Homeward Bound
Homeward Bound (including The Great Humbling)
The Great Humbling S5E7: 'Founders Confessions'

The Great Humbling S5E7: 'Founders Confessions'

In our latest episode, Ed and Dougald compare notes on the experience of being founders – or co-founders – of organisations. What did we learn along the way? And what do humble forms of leadership look like?

We were recording on Shrove Tuesday, so the episode kicks off with a discussion of seasonal customs, including the Swedish semla

two brown bread on white ceramic plate
This is what Swedes eat on Shrove Tuesday (photo by Dani on Unsplash)

On a recent Danish tour, Dougald returned to teach at the Kaospilots school, reconnecting with one of the inspirations that set him on the path of kickstarting projects and organisations in his twenties. The last day of that tour was also the first anniversary of publication of At Work in the Ruins.

Meanwhile, Ed has been speaking at the annual conference of the UK’s Garden Centre Association, which got him thinking about quite what a significant proportion of the country’s land area is made up of domestic gardens. The association’s chairman turns out to be called William Blake – which takes us back to our earlier conversations about

’s brilliant book on Blake, which friend-of-this-podcast gave to Dougald on last year’s UK tour.

Talk of gardens also takes us to the importance of domestic gardens within

’s projections for how the UK could feed itself in A Small Farm Future, and also to ’s .

There’s another thread running through this episode about the deeper understanding of Shrove Tuesday, Ash Wednesday and Lent as a season of reckoning with the places where we are aware of falling short – and a chance to make changes.

Dougald talks about taking up the invitation to a Communal Digital Fast made by

and of the . He also confesses to having binged the final season of Game of Thrones, before cancelling the family’s streaming subscriptions, thereby completing a project that is all Tyson Yunkaporta’s fault… And this brings in John Lanchester’s essay on watching GoT where he compares the number of hours invested with the amount of time it would take to learn Spanish fluently.

One thing the two of us have in common is that we both co-founded organisations while we were in our twenties – in Ed’s case, Futerra, and in Dougald’s, School of Everything.

We talk about Peter Koenig’s concept of “the source”, which many people have met through the work of

(who was the missing sixth co-founder of School of Everything!), and the question of whether the language of “co-founders” obscures the reality that a project always begins with one person as its source, and that the marker of the source is that they are the person who asks for help.

This definitely fits the origins of Dark Mountain, another of the organisations that Dougald co-founded, which started with a blog post from

, announcing his resignation from journalism, but also floating an idea for a new publication, “something deeply, darkly unfashionable and defiant”. At the end of that post, he wrote:

What I really need are collaborators; fellow writers and artists… who would like to help make it happen. This is a long journey, I imagine, which begins here. I need people of integrity and ideas to help me shape it and make it happen.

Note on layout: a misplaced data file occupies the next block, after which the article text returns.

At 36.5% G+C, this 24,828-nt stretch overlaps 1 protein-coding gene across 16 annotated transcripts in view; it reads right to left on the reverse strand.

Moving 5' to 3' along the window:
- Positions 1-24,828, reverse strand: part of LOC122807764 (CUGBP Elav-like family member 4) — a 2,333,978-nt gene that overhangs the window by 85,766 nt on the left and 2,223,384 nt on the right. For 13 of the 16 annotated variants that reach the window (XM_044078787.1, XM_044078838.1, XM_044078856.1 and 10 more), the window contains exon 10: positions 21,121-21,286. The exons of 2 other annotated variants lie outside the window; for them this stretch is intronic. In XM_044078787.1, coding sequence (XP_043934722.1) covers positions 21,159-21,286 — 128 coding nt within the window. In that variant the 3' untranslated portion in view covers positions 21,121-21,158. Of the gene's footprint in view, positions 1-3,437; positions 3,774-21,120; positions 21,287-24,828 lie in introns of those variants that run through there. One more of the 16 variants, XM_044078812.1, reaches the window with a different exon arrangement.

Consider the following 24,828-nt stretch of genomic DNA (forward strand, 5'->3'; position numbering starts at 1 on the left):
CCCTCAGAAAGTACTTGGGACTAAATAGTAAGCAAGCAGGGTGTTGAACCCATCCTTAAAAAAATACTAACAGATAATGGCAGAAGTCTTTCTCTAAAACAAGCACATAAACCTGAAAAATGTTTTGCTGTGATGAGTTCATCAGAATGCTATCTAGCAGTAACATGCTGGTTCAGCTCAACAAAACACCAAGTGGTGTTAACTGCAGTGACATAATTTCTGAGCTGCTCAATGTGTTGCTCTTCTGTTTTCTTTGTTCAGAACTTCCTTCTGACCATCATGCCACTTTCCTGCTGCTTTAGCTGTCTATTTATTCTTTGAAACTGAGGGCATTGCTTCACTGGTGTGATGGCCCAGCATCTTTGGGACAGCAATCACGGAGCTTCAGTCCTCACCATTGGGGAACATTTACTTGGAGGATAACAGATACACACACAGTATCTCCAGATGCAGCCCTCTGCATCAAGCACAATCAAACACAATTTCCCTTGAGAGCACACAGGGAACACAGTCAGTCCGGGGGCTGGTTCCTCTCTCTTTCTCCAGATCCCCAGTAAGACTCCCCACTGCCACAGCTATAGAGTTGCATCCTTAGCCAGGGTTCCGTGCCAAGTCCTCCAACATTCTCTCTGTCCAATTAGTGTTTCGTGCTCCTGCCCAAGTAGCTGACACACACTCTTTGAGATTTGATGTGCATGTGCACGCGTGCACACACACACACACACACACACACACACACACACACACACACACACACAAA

We talk about the valorisation of the founder within the culture of Silicon Valley, but also the reality – especially in organisations that aren’t aiming at making anyone rich – that the founder is generally the person who can’t clock off at the end of the day. Ed remembers a year when he took no salary for his work with Futerra.

Ed talks about Sam Conniff’s The Uncertainty Experts and the relevance of a tolerance for uncertainty to the role of being a founder.

Dougald remembers something he told the Dark Mountain team in the last weeks of handing over to

and colleagues who have taken the project forward:

If there are things that you’ve seen me do that I look good at doing, most of them I started off really bad at doing, and you’ve just benefitted from the mistakes I made earlier.

Thinking about a school called HOME, Dougald describes it as a vehicle for multiple things, some of which he is the source of and some of which Anna is the source of.

We close by talking about Rowan Williams’ Silence and Honey Cakes, a book about the Desert Fathers and Mothers, the founders of Christian monasticism, who were trying to work out a new way of living in community. There’s a story there about a man known as Macarius the Great which gives a glimpse of what humble leadership might look like.

Thanks for listening and for all the ways that you support this podcast – and especially to those who have pledged paid support for our work since we moved to Substack two weeks ago.


Homeward Bound
Homeward Bound (including The Great Humbling)
How will they look in hindsight, these strange times we are living through? Is this a midlife crisis on humanity's road to the Star Trek future – or the point at which that story of the future unravelled and we came to see how much it had left out? What if our current crises are neither an obstacle to be overcome, nor the end of the world, but a necessary humbling?
These are the kind of questions which we set out to explore in The Great Humbling. We hope you'll join us and let us know what you think.
Ed Gillespie & Dougald Hine